Chapter

Who Should Buy Long‐Term Bonds?

John Y. Campbell and Luis M. Viceira

in Strategic Asset Allocation

Published in print January 2002 | ISBN: 9780198296942
Published online November 2003 | e-ISBN: 9780191596049 | DOI: http://dx.doi.org/10.1093/0198296940.003.0003

Series: Clarendon Lectures in Economics

 Who Should Buy Long‐Term Bonds?

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Develops a theory of long‐term portfolio choice when the real interest rate changes over time, but risk premia and variances and covariances of returns are constant. Conventional short‐term mean‐variance analysis tends to relegate bonds to a minor supporting role in the recommended portfolio, since excess bond returns have historically been fairly low and bond returns have been highly variable in the short run. A long‐horizon analysis treats bonds very differently, and assigns them a much more important role in the optimal portfolio. The riskless asset for a long‐term investor is not a Treasury bill, which must be rolled over at uncertain future real interest rates, but a long‐term inflation‐indexed bond, which delivers a predictable stream of real income and thus supports a stable standard of living in the long term. Conservative long‐term investors should tilt their portfolios towards inflation‐indexed bonds, or nominal bonds if inflation risk is low, rather than towards cash as predicted by the standard short‐term analysis.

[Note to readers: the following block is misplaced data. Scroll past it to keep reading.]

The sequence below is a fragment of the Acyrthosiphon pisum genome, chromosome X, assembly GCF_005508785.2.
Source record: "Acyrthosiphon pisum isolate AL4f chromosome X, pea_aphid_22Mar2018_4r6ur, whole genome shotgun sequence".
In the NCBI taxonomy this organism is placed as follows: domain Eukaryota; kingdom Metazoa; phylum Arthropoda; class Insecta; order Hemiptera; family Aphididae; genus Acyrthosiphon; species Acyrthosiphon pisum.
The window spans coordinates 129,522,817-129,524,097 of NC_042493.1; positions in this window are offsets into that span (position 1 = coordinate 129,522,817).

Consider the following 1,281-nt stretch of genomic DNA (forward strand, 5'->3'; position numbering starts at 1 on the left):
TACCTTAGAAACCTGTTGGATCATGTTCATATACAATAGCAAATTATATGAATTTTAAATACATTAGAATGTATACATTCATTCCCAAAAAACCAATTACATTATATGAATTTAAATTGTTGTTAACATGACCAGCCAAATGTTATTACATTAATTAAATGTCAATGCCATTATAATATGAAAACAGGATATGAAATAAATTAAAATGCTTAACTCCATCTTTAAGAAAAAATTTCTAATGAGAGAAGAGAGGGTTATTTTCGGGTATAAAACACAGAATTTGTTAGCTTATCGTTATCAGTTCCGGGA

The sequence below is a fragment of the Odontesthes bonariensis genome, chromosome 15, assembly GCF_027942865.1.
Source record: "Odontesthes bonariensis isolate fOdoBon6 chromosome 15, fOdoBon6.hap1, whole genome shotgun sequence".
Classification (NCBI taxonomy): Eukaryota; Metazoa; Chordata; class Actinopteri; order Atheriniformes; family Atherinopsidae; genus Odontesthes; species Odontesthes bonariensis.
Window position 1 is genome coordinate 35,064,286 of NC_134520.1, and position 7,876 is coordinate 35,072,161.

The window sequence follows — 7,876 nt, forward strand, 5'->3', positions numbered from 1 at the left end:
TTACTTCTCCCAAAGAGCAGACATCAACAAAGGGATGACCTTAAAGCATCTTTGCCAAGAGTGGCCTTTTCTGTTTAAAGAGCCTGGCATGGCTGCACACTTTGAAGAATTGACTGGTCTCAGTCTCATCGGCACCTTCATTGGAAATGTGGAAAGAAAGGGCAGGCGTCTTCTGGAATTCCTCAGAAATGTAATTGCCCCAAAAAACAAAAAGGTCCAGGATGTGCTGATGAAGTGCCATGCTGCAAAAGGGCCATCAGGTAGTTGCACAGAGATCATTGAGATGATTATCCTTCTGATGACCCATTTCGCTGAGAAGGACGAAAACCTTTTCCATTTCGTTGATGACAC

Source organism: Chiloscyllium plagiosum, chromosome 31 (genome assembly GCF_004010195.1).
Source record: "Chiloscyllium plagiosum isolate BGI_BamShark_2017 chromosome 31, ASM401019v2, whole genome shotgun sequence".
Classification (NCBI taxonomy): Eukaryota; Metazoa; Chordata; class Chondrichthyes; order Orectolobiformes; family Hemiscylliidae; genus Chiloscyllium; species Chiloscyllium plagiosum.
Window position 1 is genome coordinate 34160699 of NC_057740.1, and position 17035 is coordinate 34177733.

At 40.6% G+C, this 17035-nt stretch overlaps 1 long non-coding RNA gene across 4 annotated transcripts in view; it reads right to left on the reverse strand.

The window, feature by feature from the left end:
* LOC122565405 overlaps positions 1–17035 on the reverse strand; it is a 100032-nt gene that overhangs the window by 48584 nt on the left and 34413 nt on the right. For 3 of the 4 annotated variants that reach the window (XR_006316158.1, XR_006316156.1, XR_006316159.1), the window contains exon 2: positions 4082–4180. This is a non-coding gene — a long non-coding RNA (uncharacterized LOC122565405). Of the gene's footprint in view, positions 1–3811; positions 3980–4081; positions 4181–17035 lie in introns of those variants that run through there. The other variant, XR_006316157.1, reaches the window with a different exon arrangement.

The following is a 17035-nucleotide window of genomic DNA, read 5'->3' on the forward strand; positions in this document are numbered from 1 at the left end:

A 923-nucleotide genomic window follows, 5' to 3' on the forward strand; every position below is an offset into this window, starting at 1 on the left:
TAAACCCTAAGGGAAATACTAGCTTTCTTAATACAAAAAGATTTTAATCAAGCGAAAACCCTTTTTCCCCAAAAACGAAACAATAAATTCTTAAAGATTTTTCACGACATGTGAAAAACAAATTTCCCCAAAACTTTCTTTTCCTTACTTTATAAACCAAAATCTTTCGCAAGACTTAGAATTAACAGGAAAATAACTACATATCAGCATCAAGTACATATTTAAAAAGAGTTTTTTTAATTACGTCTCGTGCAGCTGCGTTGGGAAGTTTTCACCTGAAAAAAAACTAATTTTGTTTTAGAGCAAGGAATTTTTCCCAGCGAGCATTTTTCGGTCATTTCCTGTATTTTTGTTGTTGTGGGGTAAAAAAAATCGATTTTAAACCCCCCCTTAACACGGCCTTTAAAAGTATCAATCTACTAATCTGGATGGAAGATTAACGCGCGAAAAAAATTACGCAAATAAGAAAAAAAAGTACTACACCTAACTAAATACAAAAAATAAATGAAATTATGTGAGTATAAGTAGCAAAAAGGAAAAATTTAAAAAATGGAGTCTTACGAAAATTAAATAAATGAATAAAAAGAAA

Keywords: bonds; inflation risk; inflation‐indexed bond; interest rates; portfolio choice; riskless asset; term structure

Chapter.  14356 words.  Illustrated.

Subjects: Financial Markets

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